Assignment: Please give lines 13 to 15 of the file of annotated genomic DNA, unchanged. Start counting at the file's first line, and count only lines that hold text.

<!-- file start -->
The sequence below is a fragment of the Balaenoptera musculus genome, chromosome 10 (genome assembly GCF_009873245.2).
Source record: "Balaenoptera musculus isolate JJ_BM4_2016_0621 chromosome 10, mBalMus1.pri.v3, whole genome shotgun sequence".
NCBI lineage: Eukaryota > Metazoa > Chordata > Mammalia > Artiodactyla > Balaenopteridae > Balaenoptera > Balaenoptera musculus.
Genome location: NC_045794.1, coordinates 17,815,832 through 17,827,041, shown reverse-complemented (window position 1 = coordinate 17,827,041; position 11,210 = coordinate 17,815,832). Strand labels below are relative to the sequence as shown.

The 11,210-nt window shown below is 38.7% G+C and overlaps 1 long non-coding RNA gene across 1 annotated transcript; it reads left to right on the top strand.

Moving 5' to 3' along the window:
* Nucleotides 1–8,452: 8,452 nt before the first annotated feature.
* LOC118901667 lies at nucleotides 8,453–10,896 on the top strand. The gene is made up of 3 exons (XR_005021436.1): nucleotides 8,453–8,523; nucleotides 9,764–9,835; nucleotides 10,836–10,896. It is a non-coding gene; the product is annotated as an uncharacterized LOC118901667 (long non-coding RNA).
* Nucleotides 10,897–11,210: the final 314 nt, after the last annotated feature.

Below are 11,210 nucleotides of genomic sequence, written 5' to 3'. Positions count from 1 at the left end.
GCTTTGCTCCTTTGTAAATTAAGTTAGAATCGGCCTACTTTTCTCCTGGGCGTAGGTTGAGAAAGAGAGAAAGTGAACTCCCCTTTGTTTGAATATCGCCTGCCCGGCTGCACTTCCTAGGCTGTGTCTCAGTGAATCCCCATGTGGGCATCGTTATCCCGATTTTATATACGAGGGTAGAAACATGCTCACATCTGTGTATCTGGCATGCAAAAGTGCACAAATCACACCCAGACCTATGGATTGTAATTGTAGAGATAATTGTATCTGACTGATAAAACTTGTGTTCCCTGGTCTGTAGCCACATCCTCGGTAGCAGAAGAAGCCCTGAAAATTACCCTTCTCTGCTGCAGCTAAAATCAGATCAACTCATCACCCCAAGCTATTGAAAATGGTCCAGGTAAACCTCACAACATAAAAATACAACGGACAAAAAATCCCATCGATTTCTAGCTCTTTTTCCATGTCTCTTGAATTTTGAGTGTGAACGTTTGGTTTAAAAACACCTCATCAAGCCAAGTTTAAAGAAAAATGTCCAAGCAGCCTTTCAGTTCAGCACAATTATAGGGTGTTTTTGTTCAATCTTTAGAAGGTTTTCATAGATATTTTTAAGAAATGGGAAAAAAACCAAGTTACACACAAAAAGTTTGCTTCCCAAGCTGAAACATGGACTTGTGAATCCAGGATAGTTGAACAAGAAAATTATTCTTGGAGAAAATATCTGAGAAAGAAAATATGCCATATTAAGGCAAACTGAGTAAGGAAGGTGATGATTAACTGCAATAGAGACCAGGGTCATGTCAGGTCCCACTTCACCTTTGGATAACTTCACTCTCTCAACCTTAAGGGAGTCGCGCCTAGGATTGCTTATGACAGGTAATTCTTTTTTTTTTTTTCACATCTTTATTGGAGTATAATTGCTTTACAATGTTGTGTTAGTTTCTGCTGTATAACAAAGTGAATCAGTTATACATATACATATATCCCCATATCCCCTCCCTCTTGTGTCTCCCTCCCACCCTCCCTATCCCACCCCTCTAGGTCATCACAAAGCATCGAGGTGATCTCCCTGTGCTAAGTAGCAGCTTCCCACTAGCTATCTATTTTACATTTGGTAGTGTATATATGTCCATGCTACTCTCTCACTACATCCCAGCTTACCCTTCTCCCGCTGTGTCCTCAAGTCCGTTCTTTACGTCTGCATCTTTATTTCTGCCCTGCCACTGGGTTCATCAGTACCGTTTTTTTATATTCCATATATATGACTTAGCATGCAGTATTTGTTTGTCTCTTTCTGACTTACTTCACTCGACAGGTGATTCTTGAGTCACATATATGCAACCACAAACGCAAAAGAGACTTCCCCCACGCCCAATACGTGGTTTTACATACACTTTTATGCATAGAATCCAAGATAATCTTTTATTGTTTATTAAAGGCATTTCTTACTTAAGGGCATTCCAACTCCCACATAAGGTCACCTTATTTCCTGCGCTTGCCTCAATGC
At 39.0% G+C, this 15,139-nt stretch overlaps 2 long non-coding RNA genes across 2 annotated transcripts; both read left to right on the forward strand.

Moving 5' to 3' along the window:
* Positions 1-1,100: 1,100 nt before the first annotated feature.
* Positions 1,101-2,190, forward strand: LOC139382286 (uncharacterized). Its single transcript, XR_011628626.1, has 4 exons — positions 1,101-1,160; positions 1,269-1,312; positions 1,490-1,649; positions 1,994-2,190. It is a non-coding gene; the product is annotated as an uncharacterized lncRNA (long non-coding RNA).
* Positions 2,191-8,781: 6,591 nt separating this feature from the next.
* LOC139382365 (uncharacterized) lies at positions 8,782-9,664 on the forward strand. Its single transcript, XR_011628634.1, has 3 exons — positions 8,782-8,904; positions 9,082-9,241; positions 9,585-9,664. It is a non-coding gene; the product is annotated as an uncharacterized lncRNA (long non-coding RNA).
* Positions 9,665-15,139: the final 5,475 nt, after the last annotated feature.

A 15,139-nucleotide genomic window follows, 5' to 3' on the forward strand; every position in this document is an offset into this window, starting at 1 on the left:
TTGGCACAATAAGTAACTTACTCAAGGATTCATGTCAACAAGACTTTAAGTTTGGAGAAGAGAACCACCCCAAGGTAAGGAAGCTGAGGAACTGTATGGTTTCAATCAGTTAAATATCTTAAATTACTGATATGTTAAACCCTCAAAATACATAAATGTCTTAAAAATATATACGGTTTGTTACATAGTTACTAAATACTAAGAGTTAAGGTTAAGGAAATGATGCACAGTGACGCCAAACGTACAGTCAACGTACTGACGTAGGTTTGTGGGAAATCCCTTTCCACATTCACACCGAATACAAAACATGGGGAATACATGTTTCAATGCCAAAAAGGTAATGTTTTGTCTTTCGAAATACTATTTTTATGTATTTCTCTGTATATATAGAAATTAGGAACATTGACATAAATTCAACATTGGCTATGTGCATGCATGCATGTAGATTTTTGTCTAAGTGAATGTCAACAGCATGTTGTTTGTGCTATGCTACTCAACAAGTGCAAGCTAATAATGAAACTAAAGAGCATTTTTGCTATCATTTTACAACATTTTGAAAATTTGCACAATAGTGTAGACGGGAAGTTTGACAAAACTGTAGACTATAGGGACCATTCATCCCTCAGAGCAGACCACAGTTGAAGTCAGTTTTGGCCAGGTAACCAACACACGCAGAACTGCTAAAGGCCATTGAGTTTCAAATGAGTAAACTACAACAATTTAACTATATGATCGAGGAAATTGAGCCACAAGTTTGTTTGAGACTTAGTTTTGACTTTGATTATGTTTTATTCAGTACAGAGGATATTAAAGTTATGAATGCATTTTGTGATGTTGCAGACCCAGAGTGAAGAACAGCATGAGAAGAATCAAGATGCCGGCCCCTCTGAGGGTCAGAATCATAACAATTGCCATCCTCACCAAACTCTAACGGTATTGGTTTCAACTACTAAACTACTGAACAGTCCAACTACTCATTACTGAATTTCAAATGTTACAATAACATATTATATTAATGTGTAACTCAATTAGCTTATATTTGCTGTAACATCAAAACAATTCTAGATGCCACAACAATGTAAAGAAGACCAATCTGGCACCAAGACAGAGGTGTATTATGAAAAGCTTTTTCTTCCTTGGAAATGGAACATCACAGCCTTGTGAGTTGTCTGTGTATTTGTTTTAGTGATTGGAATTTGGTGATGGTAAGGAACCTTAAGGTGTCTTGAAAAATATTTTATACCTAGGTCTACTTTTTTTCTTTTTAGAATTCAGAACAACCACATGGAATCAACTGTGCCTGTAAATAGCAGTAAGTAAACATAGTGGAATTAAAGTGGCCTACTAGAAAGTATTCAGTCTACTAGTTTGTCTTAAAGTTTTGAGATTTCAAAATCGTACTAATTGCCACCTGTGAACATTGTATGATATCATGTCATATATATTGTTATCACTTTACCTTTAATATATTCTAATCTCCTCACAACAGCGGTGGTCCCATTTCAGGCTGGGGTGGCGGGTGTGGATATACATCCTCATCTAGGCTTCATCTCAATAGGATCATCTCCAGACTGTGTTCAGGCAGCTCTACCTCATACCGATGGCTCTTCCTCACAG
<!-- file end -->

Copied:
Moving 5' to 3' along the window:
* Positions 1-1,100: 1,100 nt before the first annotated feature.
* Positions 1,101-2,190, forward strand: LOC139382286 (uncharacterized). Its single transcript, XR_011628626.1, has 4 exons — positions 1,101-1,160; positions 1,269-1,312; positions 1,490-1,649; positions 1,994-2,190. It is a non-coding gene; the product is annotated as an uncharacterized lncRNA (long non-coding RNA).